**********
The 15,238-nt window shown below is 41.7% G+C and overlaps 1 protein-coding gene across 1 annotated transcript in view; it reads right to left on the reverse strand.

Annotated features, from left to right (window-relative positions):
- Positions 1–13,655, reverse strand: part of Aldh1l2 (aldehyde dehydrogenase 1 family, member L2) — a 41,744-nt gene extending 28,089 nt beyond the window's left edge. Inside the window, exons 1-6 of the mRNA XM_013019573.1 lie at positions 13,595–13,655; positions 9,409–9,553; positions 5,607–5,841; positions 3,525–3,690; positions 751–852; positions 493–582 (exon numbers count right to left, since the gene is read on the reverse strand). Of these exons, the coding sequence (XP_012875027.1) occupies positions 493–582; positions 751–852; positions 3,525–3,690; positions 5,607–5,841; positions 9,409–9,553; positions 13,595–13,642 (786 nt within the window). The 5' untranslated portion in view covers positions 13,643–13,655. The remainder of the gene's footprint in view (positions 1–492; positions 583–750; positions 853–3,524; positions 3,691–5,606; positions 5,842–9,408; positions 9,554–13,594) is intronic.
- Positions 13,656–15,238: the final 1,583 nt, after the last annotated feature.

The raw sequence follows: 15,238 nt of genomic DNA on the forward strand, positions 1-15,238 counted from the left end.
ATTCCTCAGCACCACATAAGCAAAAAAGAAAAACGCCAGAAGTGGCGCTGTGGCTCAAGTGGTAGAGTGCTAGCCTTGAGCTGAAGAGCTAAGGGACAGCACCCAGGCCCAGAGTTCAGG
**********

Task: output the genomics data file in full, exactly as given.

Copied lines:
The 15,238-nt window shown below is 41.7% G+C and overlaps 1 protein-coding gene across 1 annotated transcript in view; it reads right to left on the reverse strand.

Annotated features, from left to right (window-relative positions):
- Positions 1–13,655, reverse strand: part of Aldh1l2 (aldehyde dehydrogenase 1 family, member L2) — a 41,744-nt gene extending 28,089 nt beyond the window's left edge. Inside the window, exons 1-6 of the mRNA XM_013019573.1 lie at positions 13,595–13,655; positions 9,409–9,553; positions 5,607–5,841; positions 3,525–3,690; positions 751–852; positions 493–582 (exon numbers count right to left, since the gene is read on the reverse strand). Of these exons, the coding sequence (XP_012875027.1) occupies positions 493–582; positions 751–852; positions 3,525–3,690; positions 5,607–5,841; positions 9,409–9,553; positions 13,595–13,642 (786 nt within the window). The 5' untranslated portion in view covers positions 13,643–13,655. The remainder of the gene's footprint in view (positions 1–492; positions 583–750; positions 853–3,524; positions 3,691–5,606; positions 5,842–9,408; positions 9,554–13,594) is intronic.
- Positions 13,656–15,238: the final 1,583 nt, after the last annotated feature.

The raw sequence follows: 15,238 nt of genomic DNA on the forward strand, positions 1-15,238 counted from the left end.
ATTCCTCAGCACCACATAAGCAAAAAAGAAAAACGCCAGAAGTGGCGCTGTGGCTCAAGTGGTAGAGTGCTAGCCTTGAGCTGAAGAGCTAAGGGACAGCACCCAGGCCCAGAGTTCAGG